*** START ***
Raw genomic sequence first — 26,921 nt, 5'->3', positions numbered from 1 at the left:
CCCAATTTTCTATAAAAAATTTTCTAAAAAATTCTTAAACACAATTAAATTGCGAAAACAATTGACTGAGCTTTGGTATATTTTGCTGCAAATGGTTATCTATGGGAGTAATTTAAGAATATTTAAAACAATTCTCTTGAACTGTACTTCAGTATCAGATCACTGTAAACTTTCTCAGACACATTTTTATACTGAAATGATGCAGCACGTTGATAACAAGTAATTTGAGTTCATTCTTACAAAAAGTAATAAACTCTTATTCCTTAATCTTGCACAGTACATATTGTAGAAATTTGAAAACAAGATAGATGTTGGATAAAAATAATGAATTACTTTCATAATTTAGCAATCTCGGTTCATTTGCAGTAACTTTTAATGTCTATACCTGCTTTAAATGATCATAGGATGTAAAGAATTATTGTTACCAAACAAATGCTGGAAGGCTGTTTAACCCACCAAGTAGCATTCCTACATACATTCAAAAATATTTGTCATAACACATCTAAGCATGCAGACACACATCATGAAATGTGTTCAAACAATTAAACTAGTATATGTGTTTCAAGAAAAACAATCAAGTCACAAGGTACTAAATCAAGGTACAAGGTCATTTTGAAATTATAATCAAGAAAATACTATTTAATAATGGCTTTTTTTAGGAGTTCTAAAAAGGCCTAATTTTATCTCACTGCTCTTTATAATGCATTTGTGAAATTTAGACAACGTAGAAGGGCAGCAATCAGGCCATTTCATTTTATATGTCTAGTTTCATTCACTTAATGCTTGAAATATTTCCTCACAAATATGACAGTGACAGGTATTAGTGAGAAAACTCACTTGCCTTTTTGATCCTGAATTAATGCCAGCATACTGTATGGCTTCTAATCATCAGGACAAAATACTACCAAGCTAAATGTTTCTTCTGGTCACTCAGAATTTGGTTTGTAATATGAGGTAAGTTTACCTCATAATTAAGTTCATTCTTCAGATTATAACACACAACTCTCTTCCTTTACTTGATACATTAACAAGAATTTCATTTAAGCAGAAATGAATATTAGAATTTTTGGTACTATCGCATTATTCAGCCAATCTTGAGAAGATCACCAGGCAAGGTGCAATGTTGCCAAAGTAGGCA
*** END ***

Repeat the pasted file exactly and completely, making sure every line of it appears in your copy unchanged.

Raw genomic sequence first — 26,921 nt, 5'->3', positions numbered from 1 at the left:
CCCAATTTTCTATAAAAAATTTTCTAAAAAATTCTTAAACACAATTAAATTGCGAAAACAATTGACTGAGCTTTGGTATATTTTGCTGCAAATGGTTATCTATGGGAGTAATTTAAGAATATTTAAAACAATTCTCTTGAACTGTACTTCAGTATCAGATCACTGTAAACTTTCTCAGACACATTTTTATACTGAAATGATGCAGCACGTTGATAACAAGTAATTTGAGTTCATTCTTACAAAAAGTAATAAACTCTTATTCCTTAATCTTGCACAGTACATATTGTAGAAATTTGAAAACAAGATAGATGTTGGATAAAAATAATGAATTACTTTCATAATTTAGCAATCTCGGTTCATTTGCAGTAACTTTTAATGTCTATACCTGCTTTAAATGATCATAGGATGTAAAGAATTATTGTTACCAAACAAATGCTGGAAGGCTGTTTAACCCACCAAGTAGCATTCCTACATACATTCAAAAATATTTGTCATAACACATCTAAGCATGCAGACACACATCATGAAATGTGTTCAAACAATTAAACTAGTATATGTGTTTCAAGAAAAACAATCAAGTCACAAGGTACTAAATCAAGGTACAAGGTCATTTTGAAATTATAATCAAGAAAATACTATTTAATAATGGCTTTTTTTAGGAGTTCTAAAAAGGCCTAATTTTATCTCACTGCTCTTTATAATGCATTTGTGAAATTTAGACAACGTAGAAGGGCAGCAATCAGGCCATTTCATTTTATATGTCTAGTTTCATTCACTTAATGCTTGAAATATTTCCTCACAAATATGACAGTGACAGGTATTAGTGAGAAAACTCACTTGCCTTTTTGATCCTGAATTAATGCCAGCATACTGTATGGCTTCTAATCATCAGGACAAAATACTACCAAGCTAAATGTTTCTTCTGGTCACTCAGAATTTGGTTTGTAATATGAGGTAAGTTTACCTCATAATTAAGTTCATTCTTCAGATTATAACACACAACTCTCTTCCTTTACTTGATACATTAACAAGAATTTCATTTAAGCAGAAATGAATATTAGAATTTTTGGTACTATCGCATTATTCAGCCAATCTTGAGAAGATCACCAGGCAAGGTGCAATGTTGCCAAAGTAGGCA